Saju Jose, Nilesh Khare and F. Robert Buchanan

The purpose of this paper is to look at corporate social responsibility (CSR)-related actions to see whether they relate to clients’ perception of CSR.

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Abstract

Purpose

The purpose of this paper is to look at corporate social responsibility (CSR)-related actions to see whether they relate to clients’ perception of CSR.

Design/methodology/approach

Ninety-nine bank customers in Brisbane, Australia were surveyed by mail in a cross-sectional field study.

Findings

Not all CSR-related behaviors of the organizations were influential to perceptions of social responsibility. Big picture actions for the betterment of humanity were found to be influential to the perception of the firm’s CSR. However, respondents did not relate the firms’ profit and revenue initiatives to social responsibility, other than negativity toward false and misleading practices.

Research limitations/implications

Results are limited to one industry in Australia.

Practical implications

Actions for human betterment were found to be influential to the perception of the firm’s CSR. Also the uses of dishonest marketing schemes were seen as detrimental to CSR perceptions of the firm. However, respondents did not connect the firm’s business actions affecting profitability with customers, to their perceptions of its CSR. Thus, the authors conclude that altruism from a “big picture” standpoint has value in shaping CSR perception, but the organization may not always find it necessary to deprioritize profit, or to attempt to weave CSR actions into every aspect of their business.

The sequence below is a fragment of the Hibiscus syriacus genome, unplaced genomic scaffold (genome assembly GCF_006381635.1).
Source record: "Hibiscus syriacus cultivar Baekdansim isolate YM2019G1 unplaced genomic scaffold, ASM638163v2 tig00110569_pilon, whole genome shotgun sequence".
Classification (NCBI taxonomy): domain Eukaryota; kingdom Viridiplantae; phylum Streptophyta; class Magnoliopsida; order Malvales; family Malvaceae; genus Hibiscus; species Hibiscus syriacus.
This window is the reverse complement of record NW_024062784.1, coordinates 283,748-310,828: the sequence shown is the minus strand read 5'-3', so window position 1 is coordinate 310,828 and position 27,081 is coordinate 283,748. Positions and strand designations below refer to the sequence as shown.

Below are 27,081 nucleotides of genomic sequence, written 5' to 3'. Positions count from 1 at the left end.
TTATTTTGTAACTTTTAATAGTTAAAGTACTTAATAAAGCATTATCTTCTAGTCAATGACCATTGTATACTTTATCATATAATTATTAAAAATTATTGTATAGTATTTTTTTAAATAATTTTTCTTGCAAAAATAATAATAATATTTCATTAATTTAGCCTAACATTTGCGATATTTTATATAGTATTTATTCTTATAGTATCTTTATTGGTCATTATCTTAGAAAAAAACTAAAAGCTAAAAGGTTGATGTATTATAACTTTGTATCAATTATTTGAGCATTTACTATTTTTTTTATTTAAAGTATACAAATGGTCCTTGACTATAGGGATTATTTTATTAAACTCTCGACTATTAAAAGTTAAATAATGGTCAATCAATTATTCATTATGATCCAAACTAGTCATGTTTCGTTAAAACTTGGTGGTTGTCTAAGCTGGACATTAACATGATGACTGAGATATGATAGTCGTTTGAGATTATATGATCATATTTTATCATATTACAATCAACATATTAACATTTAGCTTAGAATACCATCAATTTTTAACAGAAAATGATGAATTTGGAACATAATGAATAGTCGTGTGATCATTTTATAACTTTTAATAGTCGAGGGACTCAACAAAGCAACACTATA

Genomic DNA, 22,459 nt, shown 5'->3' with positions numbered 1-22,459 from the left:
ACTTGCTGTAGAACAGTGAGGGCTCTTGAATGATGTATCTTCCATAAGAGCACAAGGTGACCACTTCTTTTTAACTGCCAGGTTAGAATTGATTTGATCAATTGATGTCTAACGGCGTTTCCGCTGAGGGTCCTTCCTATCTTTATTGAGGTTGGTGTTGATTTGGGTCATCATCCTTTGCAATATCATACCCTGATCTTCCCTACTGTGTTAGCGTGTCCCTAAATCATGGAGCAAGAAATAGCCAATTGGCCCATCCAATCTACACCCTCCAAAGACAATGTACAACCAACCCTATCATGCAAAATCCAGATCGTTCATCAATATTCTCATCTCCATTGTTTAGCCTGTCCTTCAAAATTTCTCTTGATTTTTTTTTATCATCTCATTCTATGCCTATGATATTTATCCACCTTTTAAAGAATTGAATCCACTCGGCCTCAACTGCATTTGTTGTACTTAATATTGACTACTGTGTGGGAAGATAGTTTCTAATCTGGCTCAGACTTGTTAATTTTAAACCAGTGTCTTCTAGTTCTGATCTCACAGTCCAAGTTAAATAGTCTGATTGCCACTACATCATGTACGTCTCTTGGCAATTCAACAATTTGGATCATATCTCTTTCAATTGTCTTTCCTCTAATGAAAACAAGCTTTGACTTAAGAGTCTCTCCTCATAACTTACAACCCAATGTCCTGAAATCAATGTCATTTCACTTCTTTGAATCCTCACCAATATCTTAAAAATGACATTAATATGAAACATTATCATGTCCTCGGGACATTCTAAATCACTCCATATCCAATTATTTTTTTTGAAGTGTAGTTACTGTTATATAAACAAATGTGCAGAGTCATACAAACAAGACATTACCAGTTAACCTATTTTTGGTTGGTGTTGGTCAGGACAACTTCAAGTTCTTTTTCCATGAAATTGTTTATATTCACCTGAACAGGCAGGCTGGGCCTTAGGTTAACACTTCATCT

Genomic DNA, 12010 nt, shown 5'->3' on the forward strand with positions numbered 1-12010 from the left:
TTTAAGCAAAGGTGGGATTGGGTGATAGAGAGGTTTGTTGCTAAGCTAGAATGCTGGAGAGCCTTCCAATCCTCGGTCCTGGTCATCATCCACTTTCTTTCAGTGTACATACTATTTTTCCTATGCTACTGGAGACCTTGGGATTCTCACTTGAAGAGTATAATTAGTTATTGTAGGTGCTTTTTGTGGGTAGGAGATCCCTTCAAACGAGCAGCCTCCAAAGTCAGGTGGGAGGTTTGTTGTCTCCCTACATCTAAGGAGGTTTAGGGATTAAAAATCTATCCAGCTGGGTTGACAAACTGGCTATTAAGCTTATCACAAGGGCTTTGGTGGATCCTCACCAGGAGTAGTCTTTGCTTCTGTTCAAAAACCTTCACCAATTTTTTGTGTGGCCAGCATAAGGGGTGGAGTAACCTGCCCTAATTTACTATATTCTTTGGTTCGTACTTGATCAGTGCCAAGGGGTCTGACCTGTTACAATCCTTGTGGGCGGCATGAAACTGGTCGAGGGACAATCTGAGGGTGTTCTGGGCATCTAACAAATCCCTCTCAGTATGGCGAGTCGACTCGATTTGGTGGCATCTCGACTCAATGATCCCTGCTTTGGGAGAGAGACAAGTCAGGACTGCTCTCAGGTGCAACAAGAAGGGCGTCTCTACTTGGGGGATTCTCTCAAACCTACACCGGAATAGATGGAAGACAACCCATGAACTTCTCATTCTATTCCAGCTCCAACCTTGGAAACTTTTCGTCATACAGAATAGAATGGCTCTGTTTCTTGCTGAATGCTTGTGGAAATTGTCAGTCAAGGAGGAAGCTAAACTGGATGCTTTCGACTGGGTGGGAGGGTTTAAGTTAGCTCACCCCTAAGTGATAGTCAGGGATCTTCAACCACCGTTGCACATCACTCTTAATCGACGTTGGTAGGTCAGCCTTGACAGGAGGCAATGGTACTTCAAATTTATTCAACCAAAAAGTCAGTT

Originality/value

The inquiry takes a novel approach to CSR, capturing an unexplored aspect of how CSR is perceived and valued by stakeholders.

Details